The Iranians are prepared to put their names to a letter which says that they are not going to kill Rushdie - but they will not officially overturn a religious edict.
Mr Mohajerani is one of the most liberal figures in the new government of President Mohamed Khatami. When he gave evidence to the Iranian parliament on 20 August, he said: "We can be against people's ideas but that does not mean we should be allowed to insult them ... if an intellectual expresses his theories, we should criticise him in a respectable way - and in this way we enrich our society. It is a great tragedy when a nation which has created so much civilisation and culture, uses bad language [against writers]."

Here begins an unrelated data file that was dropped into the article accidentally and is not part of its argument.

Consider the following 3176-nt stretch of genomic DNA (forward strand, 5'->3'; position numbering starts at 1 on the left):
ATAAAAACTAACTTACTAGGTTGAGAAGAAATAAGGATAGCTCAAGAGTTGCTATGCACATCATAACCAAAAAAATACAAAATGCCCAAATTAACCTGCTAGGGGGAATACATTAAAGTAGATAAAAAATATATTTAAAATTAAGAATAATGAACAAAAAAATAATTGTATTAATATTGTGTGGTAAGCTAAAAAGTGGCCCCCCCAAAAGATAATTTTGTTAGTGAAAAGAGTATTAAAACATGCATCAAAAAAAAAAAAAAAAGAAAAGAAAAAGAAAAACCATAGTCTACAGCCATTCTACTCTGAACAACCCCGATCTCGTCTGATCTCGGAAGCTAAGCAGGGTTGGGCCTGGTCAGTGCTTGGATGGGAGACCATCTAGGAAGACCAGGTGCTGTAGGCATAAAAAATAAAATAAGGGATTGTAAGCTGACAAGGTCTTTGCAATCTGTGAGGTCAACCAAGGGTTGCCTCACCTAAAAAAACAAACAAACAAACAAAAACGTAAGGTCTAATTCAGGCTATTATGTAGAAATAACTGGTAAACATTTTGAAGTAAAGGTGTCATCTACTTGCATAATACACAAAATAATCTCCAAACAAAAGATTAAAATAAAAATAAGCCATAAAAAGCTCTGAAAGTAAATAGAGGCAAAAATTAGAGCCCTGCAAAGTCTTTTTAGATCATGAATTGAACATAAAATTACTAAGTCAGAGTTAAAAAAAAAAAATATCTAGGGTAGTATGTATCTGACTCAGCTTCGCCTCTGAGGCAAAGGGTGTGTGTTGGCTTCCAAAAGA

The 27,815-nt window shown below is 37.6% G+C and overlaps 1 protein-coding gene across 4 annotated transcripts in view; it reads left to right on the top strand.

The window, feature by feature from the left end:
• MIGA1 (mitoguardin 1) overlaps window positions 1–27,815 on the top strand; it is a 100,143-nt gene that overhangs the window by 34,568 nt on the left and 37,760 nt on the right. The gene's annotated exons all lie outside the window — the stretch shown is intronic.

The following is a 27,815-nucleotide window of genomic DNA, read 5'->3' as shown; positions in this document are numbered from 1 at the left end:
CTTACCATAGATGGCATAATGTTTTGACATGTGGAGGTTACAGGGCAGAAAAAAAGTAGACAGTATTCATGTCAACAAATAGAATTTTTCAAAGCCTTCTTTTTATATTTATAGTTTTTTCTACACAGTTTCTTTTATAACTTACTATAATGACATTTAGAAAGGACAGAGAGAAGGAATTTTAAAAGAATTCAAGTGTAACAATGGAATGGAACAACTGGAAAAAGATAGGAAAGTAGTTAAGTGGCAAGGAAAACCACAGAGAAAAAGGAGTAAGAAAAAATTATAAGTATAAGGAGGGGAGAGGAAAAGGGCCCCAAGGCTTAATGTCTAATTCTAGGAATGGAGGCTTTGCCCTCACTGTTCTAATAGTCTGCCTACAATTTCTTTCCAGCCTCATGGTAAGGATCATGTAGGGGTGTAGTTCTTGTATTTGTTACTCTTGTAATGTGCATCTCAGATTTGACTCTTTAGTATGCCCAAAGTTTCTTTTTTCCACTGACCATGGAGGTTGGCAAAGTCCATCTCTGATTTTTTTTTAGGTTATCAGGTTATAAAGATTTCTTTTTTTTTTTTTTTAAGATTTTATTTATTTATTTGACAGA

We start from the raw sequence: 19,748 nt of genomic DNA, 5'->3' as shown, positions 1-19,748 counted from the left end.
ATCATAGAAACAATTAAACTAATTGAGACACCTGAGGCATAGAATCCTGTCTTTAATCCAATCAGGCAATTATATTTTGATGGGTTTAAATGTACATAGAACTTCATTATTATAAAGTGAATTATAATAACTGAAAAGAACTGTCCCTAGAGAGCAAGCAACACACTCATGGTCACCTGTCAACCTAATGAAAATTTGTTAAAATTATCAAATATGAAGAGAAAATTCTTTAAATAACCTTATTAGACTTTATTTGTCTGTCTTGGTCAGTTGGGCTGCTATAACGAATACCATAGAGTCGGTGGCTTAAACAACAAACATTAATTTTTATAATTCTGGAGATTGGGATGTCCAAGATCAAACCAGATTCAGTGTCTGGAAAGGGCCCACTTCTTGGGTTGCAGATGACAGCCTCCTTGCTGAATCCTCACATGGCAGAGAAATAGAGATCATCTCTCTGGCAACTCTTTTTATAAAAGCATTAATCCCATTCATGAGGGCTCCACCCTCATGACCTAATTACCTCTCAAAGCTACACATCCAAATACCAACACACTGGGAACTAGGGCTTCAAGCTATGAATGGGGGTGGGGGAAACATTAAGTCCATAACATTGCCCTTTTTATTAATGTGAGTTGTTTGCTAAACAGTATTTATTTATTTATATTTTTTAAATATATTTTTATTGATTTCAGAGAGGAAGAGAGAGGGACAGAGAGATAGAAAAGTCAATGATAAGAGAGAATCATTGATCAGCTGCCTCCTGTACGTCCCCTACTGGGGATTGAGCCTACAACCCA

And he added: "Islam is not like a small, dark alley in which man constantly hits his head against a wall and can't survive. Islam is like a highway, a road full of growth and happiness which a Muslim walks through all his life."
Mr Rushdie was sceptical yesterday about suggestions that the Iranian position has softened. "My own attitude is: wait and see," he told The Independent.